The concept store was created in 1955 by Mary Quant, who opened her first boutique on King’s Road in London, Bazaar, selling clothing, tableware, makeup, stationery, and more. A few years later, the Italian designer Elio Fiorucci popularized the model: in 1974, he opened an immense store in Milan, Via Torino, which sold not only designer clothing but also books, records, furniture and decorative objects, among more, and included a restaurant. These pioneers were followed by other more or less successful entrepreneurs. But in major cities all over the world, the model of the concept store is imposing itself like a retail renaissance. These leisure spots, where shopping meets experience, have one distinctive feature: selectivity.
Concept stores are characterized by the fact that they showcase unknown brands, unexpected products, true gems and related activities, all selected from a unique point of view, since each concept store has its own philosophy (or should; or at least the best ones do). And the décor is on a level with the store’s ambitions. Since that is not enough, a great number of concept stores don’t live up to their promises, and they shut down within a few years. A few clothes hangers, books, decorative objects or a tea room are not enough to make a concept store last.
Reliable values and new concepts are based on a solid offer and an original viewpoint.
LN-CC, in London, resembles a spaceship and asserts itself as an “upgradeable platform” for designer brands. This extravagant spot features a bookshop, art gallery and club.
In a rawer style, LNFA in Berlin has the appearance of a vast car park with the same electric, industrial ambiance as the city itself.
Founded in 2011, the Belief concept store in Moscow brings to mind a rocker’s man-cave, a cavern of a thousand-and-one finds haunted by a myriad of skulls.
Considerably more minimalist, with an “anti-fashion” stance, La Garçonne in New York City presents its selection in an environment of white walls and bleached wood to let the products express themselves without overkill.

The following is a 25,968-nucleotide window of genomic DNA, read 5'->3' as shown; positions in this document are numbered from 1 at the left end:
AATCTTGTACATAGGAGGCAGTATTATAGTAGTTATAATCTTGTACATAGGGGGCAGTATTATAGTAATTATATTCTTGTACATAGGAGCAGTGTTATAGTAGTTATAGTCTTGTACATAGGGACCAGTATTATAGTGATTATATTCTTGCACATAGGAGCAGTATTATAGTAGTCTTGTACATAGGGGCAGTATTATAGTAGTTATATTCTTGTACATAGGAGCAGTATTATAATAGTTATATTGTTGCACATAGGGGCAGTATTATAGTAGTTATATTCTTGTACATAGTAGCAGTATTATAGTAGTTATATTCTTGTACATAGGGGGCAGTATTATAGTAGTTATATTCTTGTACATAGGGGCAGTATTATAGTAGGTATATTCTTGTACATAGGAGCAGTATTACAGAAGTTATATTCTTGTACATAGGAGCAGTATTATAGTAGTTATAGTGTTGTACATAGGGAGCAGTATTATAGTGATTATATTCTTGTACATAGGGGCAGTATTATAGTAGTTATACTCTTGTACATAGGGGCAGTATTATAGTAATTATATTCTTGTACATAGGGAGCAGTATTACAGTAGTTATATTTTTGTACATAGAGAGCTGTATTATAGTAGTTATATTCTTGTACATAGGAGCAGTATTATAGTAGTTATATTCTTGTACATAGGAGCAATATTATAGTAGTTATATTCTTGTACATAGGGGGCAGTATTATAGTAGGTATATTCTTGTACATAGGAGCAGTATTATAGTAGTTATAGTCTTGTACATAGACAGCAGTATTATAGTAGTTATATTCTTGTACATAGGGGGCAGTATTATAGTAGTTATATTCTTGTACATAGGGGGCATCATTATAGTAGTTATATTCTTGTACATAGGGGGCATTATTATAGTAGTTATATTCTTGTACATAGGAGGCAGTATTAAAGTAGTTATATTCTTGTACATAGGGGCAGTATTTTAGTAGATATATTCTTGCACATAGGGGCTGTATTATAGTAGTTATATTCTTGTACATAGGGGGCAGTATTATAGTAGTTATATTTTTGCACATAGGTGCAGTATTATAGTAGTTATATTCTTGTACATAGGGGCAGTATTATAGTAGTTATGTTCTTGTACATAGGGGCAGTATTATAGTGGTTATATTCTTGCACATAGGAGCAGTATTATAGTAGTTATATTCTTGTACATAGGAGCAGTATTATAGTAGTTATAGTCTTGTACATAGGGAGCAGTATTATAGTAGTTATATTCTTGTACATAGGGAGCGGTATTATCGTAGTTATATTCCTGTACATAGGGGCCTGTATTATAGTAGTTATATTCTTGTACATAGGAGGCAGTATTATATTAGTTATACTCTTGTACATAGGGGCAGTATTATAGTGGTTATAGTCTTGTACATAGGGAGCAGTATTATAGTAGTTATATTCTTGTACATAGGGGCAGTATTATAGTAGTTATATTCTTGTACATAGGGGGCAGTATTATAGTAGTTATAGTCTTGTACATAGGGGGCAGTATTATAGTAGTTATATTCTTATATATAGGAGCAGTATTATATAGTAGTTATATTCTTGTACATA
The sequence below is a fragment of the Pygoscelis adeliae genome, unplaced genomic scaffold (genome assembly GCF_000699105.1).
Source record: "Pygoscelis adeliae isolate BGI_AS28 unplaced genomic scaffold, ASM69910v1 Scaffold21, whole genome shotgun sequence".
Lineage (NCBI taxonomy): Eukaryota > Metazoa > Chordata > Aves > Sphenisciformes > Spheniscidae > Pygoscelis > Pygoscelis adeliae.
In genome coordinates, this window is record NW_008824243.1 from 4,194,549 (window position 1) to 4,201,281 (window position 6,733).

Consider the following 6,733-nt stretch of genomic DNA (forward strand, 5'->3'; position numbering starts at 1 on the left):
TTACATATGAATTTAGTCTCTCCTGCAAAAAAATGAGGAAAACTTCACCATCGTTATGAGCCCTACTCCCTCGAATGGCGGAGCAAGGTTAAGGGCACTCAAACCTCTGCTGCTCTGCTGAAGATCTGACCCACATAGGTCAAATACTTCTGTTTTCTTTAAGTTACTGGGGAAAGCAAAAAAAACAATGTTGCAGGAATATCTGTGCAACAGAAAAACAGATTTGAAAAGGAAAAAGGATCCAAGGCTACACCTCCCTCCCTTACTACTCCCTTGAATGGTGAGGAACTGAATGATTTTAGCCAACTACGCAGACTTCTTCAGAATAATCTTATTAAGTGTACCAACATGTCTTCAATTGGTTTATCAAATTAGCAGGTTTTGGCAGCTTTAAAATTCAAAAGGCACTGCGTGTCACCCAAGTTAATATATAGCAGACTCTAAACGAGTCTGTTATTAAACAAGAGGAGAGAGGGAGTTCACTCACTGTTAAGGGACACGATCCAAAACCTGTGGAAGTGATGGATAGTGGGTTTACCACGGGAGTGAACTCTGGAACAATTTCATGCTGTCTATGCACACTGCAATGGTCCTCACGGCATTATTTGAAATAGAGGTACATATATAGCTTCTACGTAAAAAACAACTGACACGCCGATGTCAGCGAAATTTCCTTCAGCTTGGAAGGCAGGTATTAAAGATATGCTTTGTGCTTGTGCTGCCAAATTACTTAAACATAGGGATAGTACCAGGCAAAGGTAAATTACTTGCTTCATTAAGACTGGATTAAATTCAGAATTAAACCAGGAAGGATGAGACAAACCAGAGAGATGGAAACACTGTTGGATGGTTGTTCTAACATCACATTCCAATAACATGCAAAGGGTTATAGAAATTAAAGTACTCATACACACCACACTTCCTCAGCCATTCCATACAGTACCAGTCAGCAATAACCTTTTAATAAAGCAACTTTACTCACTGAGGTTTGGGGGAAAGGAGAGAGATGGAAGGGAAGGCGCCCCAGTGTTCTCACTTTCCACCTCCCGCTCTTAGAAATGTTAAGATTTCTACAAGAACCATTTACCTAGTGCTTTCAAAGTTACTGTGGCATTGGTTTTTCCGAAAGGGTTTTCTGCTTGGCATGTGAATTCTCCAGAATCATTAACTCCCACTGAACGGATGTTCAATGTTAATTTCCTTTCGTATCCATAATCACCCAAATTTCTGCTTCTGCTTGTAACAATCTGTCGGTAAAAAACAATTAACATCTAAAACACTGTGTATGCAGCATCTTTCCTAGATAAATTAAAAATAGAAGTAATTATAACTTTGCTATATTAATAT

Much more spectacular is Galeries Lafayette Champs-Elysées, a concept store stretching across 6,500 m2 (69,965 ft2) in an Art Deco building that housed the National City Bank of New York during the Interwar period – and more recently a Virgin Megastore – with a well-conserved architecture laid out by the Danish architectural agency BIG (Bjarke Ingels Group).
In this one-of-a-kind store are no fewer than 600 brands of fashion, accessories and beauty – including a number of exclusivities –, a delicatessen, restaurants, bars, caterers, confectioners, a vintner’s... And an impressive sunglasses department! Indeed, most concept stores proffer glasses brands, but usually in an incidental way. Conversely, Galeries Lafayette Champs-Elysées presents spectacular merchandising that could provide inspiration for opticians. Opticians should look into these concepts to renew their own approaches.
The “concept store” should not be confused with the “flagship store”: the first is a selective, multi-brand store, while the second is a singlebrand store of which the content is presented strictly to promote the brand name on the sign.
Here, then, are some “multi-brand” – therefore legitimate, interesting – concept stores to discover or rediscover throughout the world: